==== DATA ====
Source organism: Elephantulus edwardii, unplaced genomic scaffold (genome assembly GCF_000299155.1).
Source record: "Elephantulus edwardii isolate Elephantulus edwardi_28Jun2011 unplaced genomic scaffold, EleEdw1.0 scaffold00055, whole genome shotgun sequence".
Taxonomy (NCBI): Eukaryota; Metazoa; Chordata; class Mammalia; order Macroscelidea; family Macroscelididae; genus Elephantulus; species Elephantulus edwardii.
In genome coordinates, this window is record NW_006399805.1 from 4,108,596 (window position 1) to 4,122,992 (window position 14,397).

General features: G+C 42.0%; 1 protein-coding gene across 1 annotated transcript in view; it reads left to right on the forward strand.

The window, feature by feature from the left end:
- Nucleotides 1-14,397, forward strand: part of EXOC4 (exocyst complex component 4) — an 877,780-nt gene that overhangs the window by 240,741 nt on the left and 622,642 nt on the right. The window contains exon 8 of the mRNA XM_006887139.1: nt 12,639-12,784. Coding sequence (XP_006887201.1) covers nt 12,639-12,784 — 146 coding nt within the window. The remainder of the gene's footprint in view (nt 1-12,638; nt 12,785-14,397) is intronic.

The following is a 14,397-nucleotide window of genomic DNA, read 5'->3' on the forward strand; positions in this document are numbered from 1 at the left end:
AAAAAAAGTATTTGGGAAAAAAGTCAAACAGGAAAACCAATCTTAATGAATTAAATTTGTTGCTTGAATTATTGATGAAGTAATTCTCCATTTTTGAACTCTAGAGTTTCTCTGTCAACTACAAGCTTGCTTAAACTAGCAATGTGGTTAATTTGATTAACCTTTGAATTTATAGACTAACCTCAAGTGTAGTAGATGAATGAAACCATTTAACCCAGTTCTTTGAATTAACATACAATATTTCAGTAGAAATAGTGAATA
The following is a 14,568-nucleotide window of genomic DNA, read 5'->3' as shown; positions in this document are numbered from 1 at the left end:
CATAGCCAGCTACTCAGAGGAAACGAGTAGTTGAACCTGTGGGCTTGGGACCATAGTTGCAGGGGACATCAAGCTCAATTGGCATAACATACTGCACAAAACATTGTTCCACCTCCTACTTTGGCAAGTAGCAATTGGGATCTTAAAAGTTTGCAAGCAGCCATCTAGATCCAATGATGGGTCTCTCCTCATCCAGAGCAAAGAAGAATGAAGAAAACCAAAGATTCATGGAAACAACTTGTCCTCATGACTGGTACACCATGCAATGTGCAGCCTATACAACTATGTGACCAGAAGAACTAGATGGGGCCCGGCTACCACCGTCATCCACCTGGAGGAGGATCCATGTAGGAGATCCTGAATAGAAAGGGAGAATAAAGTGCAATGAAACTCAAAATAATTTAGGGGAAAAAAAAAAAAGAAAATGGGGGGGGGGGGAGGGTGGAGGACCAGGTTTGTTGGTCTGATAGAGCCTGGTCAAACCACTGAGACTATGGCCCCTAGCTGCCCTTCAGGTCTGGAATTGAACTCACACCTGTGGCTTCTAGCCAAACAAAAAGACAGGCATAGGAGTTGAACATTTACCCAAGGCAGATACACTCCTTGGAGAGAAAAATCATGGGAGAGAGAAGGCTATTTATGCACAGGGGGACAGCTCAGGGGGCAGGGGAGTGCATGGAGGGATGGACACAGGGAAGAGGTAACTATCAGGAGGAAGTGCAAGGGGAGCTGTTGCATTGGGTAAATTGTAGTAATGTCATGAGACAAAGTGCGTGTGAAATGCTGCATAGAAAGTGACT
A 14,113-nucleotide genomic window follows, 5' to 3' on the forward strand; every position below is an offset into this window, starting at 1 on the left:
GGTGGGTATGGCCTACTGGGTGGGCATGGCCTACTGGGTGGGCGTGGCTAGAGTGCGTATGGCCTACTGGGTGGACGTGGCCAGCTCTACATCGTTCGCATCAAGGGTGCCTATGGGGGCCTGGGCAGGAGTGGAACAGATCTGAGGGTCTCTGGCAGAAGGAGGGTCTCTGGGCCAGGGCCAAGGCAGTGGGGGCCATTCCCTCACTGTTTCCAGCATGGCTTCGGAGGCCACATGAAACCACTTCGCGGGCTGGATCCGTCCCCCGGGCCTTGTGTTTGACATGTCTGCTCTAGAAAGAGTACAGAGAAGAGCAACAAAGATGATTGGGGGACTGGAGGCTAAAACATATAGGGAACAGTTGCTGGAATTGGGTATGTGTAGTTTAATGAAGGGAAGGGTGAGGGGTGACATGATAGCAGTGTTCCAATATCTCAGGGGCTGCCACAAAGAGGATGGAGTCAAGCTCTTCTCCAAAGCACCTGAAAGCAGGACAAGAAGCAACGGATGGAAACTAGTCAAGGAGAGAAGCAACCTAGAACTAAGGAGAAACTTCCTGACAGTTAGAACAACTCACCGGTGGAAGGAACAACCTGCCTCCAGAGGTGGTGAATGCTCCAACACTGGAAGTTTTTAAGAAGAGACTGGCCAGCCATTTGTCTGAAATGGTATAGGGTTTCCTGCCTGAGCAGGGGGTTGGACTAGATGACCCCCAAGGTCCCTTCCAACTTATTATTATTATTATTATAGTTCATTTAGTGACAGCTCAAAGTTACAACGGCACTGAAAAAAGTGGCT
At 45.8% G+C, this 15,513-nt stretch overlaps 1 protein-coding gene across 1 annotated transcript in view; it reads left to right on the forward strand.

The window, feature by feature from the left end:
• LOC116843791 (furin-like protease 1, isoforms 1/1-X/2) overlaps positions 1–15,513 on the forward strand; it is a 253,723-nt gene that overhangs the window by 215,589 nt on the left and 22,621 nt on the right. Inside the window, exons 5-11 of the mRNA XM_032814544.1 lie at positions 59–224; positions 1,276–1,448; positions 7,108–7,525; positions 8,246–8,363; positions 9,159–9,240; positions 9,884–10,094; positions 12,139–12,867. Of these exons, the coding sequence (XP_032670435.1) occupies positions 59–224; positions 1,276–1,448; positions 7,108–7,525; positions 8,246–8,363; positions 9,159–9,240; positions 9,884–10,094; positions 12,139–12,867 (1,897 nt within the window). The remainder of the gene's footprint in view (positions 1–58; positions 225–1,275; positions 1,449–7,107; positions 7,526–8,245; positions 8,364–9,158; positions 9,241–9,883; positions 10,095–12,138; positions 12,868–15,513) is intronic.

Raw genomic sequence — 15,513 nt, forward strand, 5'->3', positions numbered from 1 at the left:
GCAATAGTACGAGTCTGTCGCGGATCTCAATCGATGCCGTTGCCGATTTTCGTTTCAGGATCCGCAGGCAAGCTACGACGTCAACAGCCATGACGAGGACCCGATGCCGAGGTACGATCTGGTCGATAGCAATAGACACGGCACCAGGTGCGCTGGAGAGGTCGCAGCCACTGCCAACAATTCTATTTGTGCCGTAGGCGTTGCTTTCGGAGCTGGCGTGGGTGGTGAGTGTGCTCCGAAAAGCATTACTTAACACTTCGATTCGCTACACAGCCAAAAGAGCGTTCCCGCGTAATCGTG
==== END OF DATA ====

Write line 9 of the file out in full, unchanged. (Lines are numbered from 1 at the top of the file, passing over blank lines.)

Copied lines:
AAAAAAAGTATTTGGGAAAAAAGTCAAACAGGAAAACCAATCTTAATGAATTAAATTTGTTGCTTGAATTATTGATGAAGTAATTCTCCATTTTTGAACTCTAGAGTTTCTCTGTCAACTACAAGCTTGCTTAAACTAGCAATGTGGTTAATTTGATTAACCTTTGAATTTATAGACTAACCTCAAGTGTAGTAGATGAATGAAACCATTTAACCCAGTTCTTTGAATTAACATACAATATTTCAGTAGAAATAGTGAATA